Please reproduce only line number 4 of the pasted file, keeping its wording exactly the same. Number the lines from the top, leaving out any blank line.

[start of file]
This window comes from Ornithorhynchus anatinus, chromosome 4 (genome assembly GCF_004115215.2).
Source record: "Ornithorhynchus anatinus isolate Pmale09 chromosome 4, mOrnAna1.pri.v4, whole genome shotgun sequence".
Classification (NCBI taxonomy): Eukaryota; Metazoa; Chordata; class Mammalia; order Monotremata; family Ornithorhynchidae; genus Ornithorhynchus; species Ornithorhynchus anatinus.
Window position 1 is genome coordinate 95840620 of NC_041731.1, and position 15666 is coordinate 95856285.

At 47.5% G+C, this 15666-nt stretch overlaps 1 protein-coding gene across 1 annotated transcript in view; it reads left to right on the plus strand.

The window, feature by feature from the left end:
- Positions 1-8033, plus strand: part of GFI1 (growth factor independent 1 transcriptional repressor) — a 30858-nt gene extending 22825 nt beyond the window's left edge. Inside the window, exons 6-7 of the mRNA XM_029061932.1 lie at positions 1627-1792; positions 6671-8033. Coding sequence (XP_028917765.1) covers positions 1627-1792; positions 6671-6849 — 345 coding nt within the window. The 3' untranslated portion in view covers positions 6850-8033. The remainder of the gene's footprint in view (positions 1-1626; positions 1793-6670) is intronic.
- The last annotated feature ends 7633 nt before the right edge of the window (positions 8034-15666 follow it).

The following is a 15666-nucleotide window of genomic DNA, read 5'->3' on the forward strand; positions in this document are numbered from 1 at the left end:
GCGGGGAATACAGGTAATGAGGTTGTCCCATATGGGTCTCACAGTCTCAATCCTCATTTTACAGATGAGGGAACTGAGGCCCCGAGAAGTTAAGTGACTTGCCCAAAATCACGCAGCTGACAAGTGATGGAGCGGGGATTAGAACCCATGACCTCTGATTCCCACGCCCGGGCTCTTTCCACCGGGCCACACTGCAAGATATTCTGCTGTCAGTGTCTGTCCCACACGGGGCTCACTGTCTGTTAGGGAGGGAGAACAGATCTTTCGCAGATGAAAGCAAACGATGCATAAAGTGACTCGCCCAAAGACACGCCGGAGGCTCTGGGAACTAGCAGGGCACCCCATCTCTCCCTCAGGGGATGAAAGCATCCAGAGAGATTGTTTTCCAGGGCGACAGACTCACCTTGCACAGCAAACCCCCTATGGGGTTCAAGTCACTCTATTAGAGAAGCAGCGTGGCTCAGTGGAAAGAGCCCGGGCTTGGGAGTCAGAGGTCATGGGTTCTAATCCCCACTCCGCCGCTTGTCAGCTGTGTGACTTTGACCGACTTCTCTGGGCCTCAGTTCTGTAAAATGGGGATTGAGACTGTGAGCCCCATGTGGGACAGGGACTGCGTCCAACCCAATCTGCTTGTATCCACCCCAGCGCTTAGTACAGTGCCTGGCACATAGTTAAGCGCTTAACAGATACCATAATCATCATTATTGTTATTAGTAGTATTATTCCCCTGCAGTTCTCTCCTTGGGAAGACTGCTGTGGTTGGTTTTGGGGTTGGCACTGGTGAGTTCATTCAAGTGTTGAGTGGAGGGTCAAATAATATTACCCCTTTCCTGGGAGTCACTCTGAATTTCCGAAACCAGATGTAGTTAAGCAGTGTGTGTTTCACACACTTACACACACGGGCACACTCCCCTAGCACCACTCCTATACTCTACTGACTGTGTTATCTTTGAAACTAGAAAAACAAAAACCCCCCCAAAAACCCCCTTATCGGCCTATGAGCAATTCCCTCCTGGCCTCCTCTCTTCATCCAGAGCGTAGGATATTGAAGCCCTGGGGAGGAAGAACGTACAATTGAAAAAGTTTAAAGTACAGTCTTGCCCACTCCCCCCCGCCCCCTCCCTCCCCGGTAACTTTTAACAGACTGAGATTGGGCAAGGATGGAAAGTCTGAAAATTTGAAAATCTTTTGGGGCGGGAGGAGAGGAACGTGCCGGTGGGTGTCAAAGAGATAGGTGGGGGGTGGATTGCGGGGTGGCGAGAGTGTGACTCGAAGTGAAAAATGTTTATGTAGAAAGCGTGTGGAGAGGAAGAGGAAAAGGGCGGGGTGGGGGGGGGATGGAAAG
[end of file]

Window position 1 is genome coordinate 95840620 of NC_041731.1, and position 15666 is coordinate 95856285.